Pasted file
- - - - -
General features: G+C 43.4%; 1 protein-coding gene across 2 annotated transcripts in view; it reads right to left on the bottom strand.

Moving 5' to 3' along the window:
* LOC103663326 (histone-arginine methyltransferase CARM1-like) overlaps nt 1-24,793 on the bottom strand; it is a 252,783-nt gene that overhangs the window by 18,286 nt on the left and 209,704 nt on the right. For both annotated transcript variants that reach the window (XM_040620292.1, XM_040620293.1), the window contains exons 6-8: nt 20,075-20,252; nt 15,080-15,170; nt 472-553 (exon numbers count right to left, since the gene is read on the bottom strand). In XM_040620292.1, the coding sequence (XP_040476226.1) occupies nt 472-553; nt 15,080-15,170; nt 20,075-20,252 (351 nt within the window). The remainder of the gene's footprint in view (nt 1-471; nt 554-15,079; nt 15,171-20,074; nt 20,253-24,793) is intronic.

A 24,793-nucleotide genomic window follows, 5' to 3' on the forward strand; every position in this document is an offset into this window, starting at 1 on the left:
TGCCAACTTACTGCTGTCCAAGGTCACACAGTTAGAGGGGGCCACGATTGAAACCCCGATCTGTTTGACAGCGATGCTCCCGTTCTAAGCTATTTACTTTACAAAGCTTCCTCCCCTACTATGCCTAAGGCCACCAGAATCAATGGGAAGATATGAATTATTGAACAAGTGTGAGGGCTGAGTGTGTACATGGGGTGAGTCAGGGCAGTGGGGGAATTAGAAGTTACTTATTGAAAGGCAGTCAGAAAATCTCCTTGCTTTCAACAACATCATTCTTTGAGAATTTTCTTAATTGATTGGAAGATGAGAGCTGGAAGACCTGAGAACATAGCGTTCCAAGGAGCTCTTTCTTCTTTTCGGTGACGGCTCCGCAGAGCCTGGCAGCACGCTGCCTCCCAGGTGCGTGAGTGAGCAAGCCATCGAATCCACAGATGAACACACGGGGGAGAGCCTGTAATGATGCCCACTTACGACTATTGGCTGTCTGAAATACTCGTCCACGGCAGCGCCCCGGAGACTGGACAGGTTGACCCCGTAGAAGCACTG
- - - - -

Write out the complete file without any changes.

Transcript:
General features: G+C 43.4%; 1 protein-coding gene across 2 annotated transcripts in view; it reads right to left on the bottom strand.

Moving 5' to 3' along the window:
* LOC103663326 (histone-arginine methyltransferase CARM1-like) overlaps nt 1-24,793 on the bottom strand; it is a 252,783-nt gene that overhangs the window by 18,286 nt on the left and 209,704 nt on the right. For both annotated transcript variants that reach the window (XM_040620292.1, XM_040620293.1), the window contains exons 6-8: nt 20,075-20,252; nt 15,080-15,170; nt 472-553 (exon numbers count right to left, since the gene is read on the bottom strand). In XM_040620292.1, the coding sequence (XP_040476226.1) occupies nt 472-553; nt 15,080-15,170; nt 20,075-20,252 (351 nt within the window). The remainder of the gene's footprint in view (nt 1-471; nt 554-15,079; nt 15,171-20,074; nt 20,253-24,793) is intronic.

A 24,793-nucleotide genomic window follows, 5' to 3' on the forward strand; every position in this document is an offset into this window, starting at 1 on the left:
TGCCAACTTACTGCTGTCCAAGGTCACACAGTTAGAGGGGGCCACGATTGAAACCCCGATCTGTTTGACAGCGATGCTCCCGTTCTAAGCTATTTACTTTACAAAGCTTCCTCCCCTACTATGCCTAAGGCCACCAGAATCAATGGGAAGATATGAATTATTGAACAAGTGTGAGGGCTGAGTGTGTACATGGGGTGAGTCAGGGCAGTGGGGGAATTAGAAGTTACTTATTGAAAGGCAGTCAGAAAATCTCCTTGCTTTCAACAACATCATTCTTTGAGAATTTTCTTAATTGATTGGAAGATGAGAGCTGGAAGACCTGAGAACATAGCGTTCCAAGGAGCTCTTTCTTCTTTTCGGTGACGGCTCCGCAGAGCCTGGCAGCACGCTGCCTCCCAGGTGCGTGAGTGAGCAAGCCATCGAATCCACAGATGAACACACGGGGGAGAGCCTGTAATGATGCCCACTTACGACTATTGGCTGTCTGAAATACTCGTCCACGGCAGCGCCCCGGAGACTGGACAGGTTGACCCCGTAGAAGCACTG